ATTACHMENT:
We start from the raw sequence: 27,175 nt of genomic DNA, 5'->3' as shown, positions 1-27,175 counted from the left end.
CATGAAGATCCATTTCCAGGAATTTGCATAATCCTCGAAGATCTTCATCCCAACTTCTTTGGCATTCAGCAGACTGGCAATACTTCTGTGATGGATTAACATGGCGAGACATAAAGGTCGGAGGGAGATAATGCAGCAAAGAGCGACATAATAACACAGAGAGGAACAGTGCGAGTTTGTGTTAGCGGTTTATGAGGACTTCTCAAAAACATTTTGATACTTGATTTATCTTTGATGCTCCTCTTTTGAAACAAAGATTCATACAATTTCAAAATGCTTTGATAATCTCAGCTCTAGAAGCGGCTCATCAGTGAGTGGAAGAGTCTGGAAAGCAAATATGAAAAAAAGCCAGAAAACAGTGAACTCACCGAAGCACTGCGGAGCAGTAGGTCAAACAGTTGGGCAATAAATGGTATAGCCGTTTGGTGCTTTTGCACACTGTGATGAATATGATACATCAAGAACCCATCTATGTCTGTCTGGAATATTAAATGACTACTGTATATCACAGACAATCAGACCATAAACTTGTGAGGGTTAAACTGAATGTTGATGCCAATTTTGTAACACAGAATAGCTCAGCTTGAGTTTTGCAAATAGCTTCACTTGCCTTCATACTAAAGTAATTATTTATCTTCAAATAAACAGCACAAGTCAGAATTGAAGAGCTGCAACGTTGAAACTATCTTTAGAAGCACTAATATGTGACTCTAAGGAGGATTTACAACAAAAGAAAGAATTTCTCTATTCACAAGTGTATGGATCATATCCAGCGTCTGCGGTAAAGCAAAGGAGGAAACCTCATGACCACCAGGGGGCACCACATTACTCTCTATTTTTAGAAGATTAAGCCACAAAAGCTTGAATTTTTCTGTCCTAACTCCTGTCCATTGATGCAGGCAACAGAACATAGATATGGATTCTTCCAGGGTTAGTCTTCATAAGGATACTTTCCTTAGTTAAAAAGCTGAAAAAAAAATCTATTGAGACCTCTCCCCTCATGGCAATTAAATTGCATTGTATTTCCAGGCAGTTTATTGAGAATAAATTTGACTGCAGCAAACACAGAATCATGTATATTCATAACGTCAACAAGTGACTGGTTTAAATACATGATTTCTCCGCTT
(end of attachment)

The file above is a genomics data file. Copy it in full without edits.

We start from the raw sequence: 27,175 nt of genomic DNA, 5'->3' as shown, positions 1-27,175 counted from the left end.
CATGAAGATCCATTTCCAGGAATTTGCATAATCCTCGAAGATCTTCATCCCAACTTCTTTGGCATTCAGCAGACTGGCAATACTTCTGTGATGGATTAACATGGCGAGACATAAAGGTCGGAGGGAGATAATGCAGCAAAGAGCGACATAATAACACAGAGAGGAACAGTGCGAGTTTGTGTTAGCGGTTTATGAGGACTTCTCAAAAACATTTTGATACTTGATTTATCTTTGATGCTCCTCTTTTGAAACAAAGATTCATACAATTTCAAAATGCTTTGATAATCTCAGCTCTAGAAGCGGCTCATCAGTGAGTGGAAGAGTCTGGAAAGCAAATATGAAAAAAAGCCAGAAAACAGTGAACTCACCGAAGCACTGCGGAGCAGTAGGTCAAACAGTTGGGCAATAAATGGTATAGCCGTTTGGTGCTTTTGCACACTGTGATGAATATGATACATCAAGAACCCATCTATGTCTGTCTGGAATATTAAATGACTACTGTATATCACAGACAATCAGACCATAAACTTGTGAGGGTTAAACTGAATGTTGATGCCAATTTTGTAACACAGAATAGCTCAGCTTGAGTTTTGCAAATAGCTTCACTTGCCTTCATACTAAAGTAATTATTTATCTTCAAATAAACAGCACAAGTCAGAATTGAAGAGCTGCAACGTTGAAACTATCTTTAGAAGCACTAATATGTGACTCTAAGGAGGATTTACAACAAAAGAAAGAATTTCTCTATTCACAAGTGTATGGATCATATCCAGCGTCTGCGGTAAAGCAAAGGAGGAAACCTCATGACCACCAGGGGGCACCACATTACTCTCTATTTTTAGAAGATTAAGCCACAAAAGCTTGAATTTTTCTGTCCTAACTCCTGTCCATTGATGCAGGCAACAGAACATAGATATGGATTCTTCCAGGGTTAGTCTTCATAAGGATACTTTCCTTAGTTAAAAAGCTGAAAAAAAAATCTATTGAGACCTCTCCCCTCATGGCAATTAAATTGCATTGTATTTCCAGGCAGTTTATTGAGAATAAATTTGACTGCAGCAAACACAGAATCATGTATATTCATAACGTCAACAAGTGACTGGTTTAAATACATGATTTCTCCGCTT